FREE Press chief reporter Alan Brook is retiring.
He joined the paper in 2000 for the final 11 years of a lifelong career in the newspaper and media industry.
Alan, who retires tomorrow, two days before his 65th birthday, said: “I will miss the many friends and colleagues I have made at the Free Press, and those I have been involved with in the community. It has been a rewarding experience, an adventure and I am now looking forward to starting another one.”
One of his first tasks in Bridlington was to spend almost a year covering the Marina public inquiry earning himself the nickname of “Mr Marina”.
“It is strange to think the story is still rumbling on more than 10 years later and there is still no marina,” he said.
He started working on weekly newspapers in his early 20s, regional daily papers followed, then five years as head of news on a commercial radio station in Bradford during the 70s working alongside Austin Mitchell, then a TV presenter, now MP for Grimsby, Frazer Hines (Joe Sugden of Emmerdale) and even cricketing legend Geoffrey Boycott.
“It was hectic, but huge fun as it also involved radio phone-in programmes, music shows and the occasional public appearance.
“It also meant the chance to interview most of the top 70s music stars who had no other way of promoting themselves in those days other than by touring radio stations. Pop videos, the internet and YouTube, even CDs didn’t exist.”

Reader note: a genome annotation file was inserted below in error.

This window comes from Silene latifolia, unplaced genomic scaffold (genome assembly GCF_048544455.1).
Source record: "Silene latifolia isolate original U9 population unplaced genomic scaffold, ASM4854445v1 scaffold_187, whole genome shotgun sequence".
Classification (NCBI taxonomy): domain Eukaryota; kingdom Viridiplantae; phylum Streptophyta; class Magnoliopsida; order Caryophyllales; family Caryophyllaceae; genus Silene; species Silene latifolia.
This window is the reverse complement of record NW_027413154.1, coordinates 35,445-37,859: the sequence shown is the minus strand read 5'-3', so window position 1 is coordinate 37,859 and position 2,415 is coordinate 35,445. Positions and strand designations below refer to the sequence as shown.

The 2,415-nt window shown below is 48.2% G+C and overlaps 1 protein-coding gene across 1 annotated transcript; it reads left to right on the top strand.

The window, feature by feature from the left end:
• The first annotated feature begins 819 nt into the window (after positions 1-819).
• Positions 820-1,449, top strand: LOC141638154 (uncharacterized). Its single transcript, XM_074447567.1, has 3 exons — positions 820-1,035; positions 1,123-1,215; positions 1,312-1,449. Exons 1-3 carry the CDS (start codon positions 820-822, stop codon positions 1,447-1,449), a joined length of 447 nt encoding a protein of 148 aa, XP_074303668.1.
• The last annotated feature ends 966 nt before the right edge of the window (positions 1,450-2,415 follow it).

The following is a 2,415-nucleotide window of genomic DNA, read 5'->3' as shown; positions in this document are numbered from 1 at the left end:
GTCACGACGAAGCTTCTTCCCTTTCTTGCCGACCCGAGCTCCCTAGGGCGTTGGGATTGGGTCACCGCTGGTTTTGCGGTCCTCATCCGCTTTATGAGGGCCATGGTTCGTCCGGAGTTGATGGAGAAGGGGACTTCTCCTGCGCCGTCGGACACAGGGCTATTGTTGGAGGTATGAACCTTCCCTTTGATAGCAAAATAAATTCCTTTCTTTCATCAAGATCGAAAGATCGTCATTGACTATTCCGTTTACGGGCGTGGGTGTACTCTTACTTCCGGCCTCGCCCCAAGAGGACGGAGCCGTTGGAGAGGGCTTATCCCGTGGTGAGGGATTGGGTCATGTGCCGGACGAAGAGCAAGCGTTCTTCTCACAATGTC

A move into public relations saw him organising events, writing company brochures and newspapers, making instructional and promotional videos and even running a model agency. It was then back into newspapers, but this time as marketing controller for Wakefield based Yorkshire Weekly Newspaper Group responsible for 13 weekly titles, circulation and distribution, leaflet sales and distribution, reader offers and reader holidays.
Organising large scale outdoor events and exhibitions, theatrical events and concerts were all part of the brief.
When the group was taken over by Johnston Press Plc, and more titles were added he was general manager of the newly acquired South Yorkshire Times and Times Extra in Mexborough for 18 months, integrating it into the new organisation, before returning to his marketing role.
But writing was always the attraction. “The move to Bridlington came when I was able to choose to return to what I started out doing.
“I have always been a great believer in weekly newspapers, in my opinion they are an honest and reliable news and information source. They really are part of the community they service and can achieve change in that community.
“If we get something wrong, or offend, people are quick to come knocking on the door to tell us - try doing that with the national press.”
He has no set plans for his retirement.